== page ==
On our 2nd day in South Africa, we visited “The Cradle of Humankind.” We arrived later in the day than we were hoping, so we had to choose between seeing the museum and fossils or going deep into the Sterkfontein Caves where the oldest hominid fossils have been discovered. We chose the caves. Mrs. Ples (short for Plesianthropus transvaalensis) was discovered there and is dated back 2.05 million years. Little Foot was also discovered there and is dated back 3.3 million years. He remains under excavation and has been categorized as quite unique. It is thought he may be a direct ancestor of humans. Interestingly, while we were there, we had to wear hardhats. Oliver is just about fed up with people mistaking him as a girl; but he doesn’t want to cut his hair. While wearing the hardhat, everyone knew he was a boy. So, I am thinking about getting him a baseball cap or something to help take away interest in his hair.
We got to visit The Ann Van Dyk Cheetah Center (a.k.a., the De Wildt Cheetah Research Center). What an incredible experience we had! All of the cheetahs there are rescued. Some are then kept for the De Wildt breeding program. Whenever possible, they reintroduce cheetahs into the wild. We got to see a few cheetahs run at top speed. We also had the opportunity to get up close and personal with one and to see others feed.
The center is also home to other rescued endangered animals. We saw beautiful blue cranes, white storks, and three different gorgeous vulture species. While there, we got to see the most dangerous mammal on earth — the honey badger. Oliver taught us about honey badgers last year when studying the world’s deadliest animals (that is when we also learned about the wandering spider, which we got to see in the Amazon). The center has an active breeding program for endangered wild dogs. We went in an open vehicle through a big wild dog enclosure and got to see how wild dogs hunt together as they circled and yipped at our truck, basically hunting us.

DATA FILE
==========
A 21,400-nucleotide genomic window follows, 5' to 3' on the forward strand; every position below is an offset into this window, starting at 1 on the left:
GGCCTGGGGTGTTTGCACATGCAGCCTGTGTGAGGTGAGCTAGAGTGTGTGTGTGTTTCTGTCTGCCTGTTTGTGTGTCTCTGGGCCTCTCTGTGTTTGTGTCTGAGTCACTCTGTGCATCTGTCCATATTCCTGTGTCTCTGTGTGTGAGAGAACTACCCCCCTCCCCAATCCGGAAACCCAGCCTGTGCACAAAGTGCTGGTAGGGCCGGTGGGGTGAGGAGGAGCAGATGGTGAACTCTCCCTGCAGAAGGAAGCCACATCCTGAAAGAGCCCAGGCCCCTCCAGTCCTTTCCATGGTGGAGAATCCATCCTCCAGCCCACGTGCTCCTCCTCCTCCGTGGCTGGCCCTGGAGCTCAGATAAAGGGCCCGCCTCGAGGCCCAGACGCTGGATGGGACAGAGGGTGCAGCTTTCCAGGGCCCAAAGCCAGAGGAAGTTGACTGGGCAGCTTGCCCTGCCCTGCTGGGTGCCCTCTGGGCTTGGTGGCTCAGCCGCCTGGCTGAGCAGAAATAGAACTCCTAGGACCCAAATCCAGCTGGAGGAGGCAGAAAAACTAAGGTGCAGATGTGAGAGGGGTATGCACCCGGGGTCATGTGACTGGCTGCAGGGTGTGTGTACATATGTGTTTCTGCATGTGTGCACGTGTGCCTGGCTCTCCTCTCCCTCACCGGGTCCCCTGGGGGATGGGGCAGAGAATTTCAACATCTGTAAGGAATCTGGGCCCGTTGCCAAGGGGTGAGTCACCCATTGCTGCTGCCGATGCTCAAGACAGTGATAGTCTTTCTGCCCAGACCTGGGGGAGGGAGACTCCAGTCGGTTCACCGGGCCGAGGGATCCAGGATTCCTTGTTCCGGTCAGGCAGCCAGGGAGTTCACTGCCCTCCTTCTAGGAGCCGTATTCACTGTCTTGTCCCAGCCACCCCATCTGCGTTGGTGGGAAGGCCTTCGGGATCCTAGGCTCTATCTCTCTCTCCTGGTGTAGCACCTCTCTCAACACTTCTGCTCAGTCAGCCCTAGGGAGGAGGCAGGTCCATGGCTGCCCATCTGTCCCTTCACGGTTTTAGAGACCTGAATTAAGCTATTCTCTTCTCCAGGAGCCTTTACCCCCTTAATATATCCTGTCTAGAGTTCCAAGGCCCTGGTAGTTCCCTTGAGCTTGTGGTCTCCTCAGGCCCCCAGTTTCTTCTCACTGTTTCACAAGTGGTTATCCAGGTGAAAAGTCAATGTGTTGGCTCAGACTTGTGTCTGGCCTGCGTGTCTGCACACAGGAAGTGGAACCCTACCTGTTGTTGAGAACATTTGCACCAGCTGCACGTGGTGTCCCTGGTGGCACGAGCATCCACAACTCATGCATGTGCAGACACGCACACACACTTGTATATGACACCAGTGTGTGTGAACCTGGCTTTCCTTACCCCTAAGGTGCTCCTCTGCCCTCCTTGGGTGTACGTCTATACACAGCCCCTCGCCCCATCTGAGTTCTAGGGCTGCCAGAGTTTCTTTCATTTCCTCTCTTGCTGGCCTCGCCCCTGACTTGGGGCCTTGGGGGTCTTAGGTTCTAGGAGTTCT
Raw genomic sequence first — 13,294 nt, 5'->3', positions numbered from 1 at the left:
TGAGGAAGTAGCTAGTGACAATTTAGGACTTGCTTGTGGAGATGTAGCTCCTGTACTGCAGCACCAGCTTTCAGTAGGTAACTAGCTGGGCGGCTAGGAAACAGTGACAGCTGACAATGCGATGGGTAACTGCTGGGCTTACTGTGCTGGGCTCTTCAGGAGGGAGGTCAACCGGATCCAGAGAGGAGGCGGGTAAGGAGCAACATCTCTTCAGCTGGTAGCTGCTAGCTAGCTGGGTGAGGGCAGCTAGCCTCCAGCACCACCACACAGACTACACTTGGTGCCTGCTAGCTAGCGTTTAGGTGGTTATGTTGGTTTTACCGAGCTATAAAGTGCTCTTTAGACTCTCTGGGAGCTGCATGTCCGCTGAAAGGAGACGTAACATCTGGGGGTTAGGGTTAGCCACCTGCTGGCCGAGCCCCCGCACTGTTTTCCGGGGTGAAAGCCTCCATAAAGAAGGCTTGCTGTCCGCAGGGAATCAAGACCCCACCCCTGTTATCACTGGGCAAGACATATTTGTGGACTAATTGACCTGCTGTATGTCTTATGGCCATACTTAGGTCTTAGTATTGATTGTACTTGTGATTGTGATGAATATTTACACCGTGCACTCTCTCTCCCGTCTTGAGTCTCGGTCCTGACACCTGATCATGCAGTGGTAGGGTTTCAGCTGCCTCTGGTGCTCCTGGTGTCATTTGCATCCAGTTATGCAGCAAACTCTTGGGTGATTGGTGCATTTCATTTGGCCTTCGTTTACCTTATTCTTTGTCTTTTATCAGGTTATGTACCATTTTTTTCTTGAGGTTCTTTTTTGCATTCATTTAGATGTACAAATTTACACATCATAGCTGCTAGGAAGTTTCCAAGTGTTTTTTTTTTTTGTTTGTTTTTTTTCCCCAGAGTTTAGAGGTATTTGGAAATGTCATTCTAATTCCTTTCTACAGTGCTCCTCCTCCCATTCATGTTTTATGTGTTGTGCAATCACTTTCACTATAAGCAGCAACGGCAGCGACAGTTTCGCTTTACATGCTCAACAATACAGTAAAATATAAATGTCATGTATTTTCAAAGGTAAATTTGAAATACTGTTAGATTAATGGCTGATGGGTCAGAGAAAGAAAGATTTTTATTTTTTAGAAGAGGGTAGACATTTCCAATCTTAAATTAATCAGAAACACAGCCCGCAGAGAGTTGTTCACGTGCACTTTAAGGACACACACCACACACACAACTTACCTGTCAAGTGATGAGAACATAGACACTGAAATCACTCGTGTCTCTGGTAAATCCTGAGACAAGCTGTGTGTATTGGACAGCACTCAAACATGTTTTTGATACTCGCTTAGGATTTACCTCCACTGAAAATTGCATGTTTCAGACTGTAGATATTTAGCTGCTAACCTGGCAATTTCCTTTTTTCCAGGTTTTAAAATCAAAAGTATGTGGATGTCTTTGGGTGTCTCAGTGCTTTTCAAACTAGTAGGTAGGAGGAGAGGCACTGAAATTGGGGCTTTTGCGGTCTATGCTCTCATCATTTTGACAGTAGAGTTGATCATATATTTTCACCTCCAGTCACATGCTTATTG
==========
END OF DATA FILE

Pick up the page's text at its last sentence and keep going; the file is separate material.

The center has a fundraising program that includes “adopting” an animal. Looks like we are destined to become the proud adoptive family of a cheetah and a blue crane!
When we went to the Apartheid Museum in JoBurg it was closed because there was no power. Thing is, they have these rolling power outages all over the country as a means to save power. There is too much demand and not enough supply. So, when we arrived at the museum, there was no power. We ended up hopping on the “Hop on, Hop off” tour of Johannesburg and got a good overview of the city. When we arrived back at the museum, there was power and we were able to see most of it. It is a magnificent museum. It very nicely gives the history of South Africa and apartheid. I am embarrassed to admit that I didn’t realize that Ghandi had spent so much of his life in South Africa. It was there that he began developing his philosophy of active, but peaceful, resistance to political injustice before moving back to India and making such great changes there.